2018 ◽  
Vol 26 (6) ◽  
pp. 619-657 ◽  
Daniel Steel ◽  
Chad Gonnerman ◽  
Aaron M. McCright ◽  
Itai Bavli

David M. Frank

According to Richard Jeffrey’s value-free ideal, scientists should avoid making value judgments about inductive risks by offering explicit representations of scientific uncertainty to decision-makers, who can use these to make decisions according to their own values. Some philosophers have responded by arguing that higher-order inductive risks arise in the process of producing representations of uncertainty. This chapter explores this line of argument and its limits, arguing that the Jeffreyan value-free ideal is achievable in contexts where methodological decisions introduce minimal higher-order uncertainty and where communications of uncertainty are unlikely to be manipulated or misunderstood by scientists or decision-makers. This chapter illustrates the limits of the Jeffreyan ideal with reference to climate science and argues that the context of climate science is not conducive to the Jeffreyan ideal, so the argument that climate modeling is value-laden due to higher-order inductive risks withstands recent criticisms.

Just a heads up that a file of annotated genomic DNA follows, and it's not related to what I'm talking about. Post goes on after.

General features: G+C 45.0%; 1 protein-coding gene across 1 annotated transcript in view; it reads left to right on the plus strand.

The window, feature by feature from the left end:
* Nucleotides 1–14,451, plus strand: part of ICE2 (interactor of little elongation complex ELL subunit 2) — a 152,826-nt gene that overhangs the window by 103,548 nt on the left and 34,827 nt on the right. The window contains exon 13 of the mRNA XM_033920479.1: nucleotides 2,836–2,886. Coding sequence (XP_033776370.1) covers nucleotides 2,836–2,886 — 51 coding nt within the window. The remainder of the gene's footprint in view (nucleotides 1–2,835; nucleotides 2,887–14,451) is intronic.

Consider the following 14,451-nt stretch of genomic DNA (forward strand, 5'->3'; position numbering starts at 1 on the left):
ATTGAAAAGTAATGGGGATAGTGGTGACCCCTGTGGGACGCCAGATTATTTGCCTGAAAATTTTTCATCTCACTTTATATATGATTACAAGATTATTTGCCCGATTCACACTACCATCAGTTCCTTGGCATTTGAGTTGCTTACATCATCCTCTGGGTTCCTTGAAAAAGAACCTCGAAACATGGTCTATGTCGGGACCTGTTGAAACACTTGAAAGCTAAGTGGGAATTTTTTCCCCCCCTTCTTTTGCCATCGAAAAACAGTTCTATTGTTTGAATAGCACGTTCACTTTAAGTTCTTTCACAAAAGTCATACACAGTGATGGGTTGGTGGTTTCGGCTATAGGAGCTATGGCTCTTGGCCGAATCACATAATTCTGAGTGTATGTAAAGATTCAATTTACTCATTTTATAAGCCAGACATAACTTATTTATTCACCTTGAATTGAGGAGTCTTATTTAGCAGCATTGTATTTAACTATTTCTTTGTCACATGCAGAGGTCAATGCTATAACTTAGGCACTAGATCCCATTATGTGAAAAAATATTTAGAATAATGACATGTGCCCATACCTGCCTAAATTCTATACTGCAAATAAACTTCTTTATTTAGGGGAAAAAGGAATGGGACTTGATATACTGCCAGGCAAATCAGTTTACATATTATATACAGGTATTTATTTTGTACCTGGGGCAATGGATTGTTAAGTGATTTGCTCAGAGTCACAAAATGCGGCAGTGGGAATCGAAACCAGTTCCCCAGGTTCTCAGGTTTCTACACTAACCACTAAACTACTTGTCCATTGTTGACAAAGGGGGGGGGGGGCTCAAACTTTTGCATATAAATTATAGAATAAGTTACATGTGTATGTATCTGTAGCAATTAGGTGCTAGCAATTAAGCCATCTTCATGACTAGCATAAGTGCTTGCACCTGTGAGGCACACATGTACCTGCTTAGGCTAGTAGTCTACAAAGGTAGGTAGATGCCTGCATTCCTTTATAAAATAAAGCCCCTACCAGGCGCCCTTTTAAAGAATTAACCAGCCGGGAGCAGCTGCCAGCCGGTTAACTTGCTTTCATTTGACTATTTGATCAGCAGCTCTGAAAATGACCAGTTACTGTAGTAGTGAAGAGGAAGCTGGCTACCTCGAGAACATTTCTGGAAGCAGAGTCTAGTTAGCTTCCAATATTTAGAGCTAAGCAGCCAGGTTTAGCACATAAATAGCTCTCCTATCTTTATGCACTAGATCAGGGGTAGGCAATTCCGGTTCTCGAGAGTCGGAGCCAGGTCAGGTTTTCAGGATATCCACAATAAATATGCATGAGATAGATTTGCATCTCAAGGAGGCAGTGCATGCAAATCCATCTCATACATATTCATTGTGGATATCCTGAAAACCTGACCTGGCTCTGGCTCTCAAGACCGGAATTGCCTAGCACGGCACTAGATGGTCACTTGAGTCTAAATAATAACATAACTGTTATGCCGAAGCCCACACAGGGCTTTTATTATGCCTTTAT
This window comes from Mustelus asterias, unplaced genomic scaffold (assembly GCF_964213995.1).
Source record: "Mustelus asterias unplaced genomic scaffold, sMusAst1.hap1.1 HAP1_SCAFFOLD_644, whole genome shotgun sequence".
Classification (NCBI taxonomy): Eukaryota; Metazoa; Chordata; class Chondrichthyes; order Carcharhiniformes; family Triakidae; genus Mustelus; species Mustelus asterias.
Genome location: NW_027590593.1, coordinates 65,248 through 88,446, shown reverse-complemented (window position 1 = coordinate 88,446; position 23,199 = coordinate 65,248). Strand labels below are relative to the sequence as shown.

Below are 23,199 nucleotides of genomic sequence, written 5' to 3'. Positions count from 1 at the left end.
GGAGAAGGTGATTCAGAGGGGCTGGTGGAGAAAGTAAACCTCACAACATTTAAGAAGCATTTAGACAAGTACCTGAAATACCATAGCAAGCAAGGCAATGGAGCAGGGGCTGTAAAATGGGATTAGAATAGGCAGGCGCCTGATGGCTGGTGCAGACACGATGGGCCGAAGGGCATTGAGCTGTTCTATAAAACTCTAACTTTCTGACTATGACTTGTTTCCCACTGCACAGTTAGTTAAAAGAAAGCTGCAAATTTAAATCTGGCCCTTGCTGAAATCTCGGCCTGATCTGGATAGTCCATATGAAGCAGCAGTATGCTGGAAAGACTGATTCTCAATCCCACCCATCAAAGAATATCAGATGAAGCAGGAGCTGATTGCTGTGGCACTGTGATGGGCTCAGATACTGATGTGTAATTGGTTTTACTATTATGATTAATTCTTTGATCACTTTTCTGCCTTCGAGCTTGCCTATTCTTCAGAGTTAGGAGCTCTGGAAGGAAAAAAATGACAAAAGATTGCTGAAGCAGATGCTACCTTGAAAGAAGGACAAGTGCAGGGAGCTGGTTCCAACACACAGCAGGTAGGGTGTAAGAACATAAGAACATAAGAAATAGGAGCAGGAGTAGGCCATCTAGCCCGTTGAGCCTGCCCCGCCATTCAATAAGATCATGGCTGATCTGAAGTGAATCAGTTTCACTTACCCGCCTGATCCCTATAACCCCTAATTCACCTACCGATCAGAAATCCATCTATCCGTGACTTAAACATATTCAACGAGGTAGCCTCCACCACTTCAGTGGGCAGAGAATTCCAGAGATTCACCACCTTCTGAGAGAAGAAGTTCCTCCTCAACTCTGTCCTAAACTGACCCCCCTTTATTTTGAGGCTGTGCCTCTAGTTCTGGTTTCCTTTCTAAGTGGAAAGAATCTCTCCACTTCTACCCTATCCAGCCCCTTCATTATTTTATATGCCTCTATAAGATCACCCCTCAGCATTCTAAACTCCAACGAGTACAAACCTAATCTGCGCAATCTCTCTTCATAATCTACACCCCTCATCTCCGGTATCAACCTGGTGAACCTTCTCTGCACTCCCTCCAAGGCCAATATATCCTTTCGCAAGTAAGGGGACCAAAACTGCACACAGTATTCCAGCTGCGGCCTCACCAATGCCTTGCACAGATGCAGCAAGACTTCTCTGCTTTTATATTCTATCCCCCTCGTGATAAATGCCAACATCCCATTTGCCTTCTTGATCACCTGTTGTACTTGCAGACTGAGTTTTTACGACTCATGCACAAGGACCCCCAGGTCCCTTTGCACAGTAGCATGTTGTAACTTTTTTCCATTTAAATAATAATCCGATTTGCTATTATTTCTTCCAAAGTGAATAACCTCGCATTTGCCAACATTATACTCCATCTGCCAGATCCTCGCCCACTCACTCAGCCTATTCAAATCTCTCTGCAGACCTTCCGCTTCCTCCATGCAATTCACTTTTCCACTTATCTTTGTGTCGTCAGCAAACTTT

Kevin C. Elliott ◽  
Ted Richards

This concluding chapter provides a roadmap for future studies of inductive risk by drawing attention to three particularly important sets of questions that emerge from Exploring Inductive Risk: (1) the nature of inductive risk, the argument from inductive risk (AIR), and the distinction between the direct and indirect roles for values; (2) the extent to which the AIR can be evaded by defenders of the value-free ideal; and (3) the strategies that the scientific community can employ to handle inductive risk in a responsible fashion. This chapter not only highlights these questions as they emerge in this volume but also shows how they connect with the previous literature on inductive risk.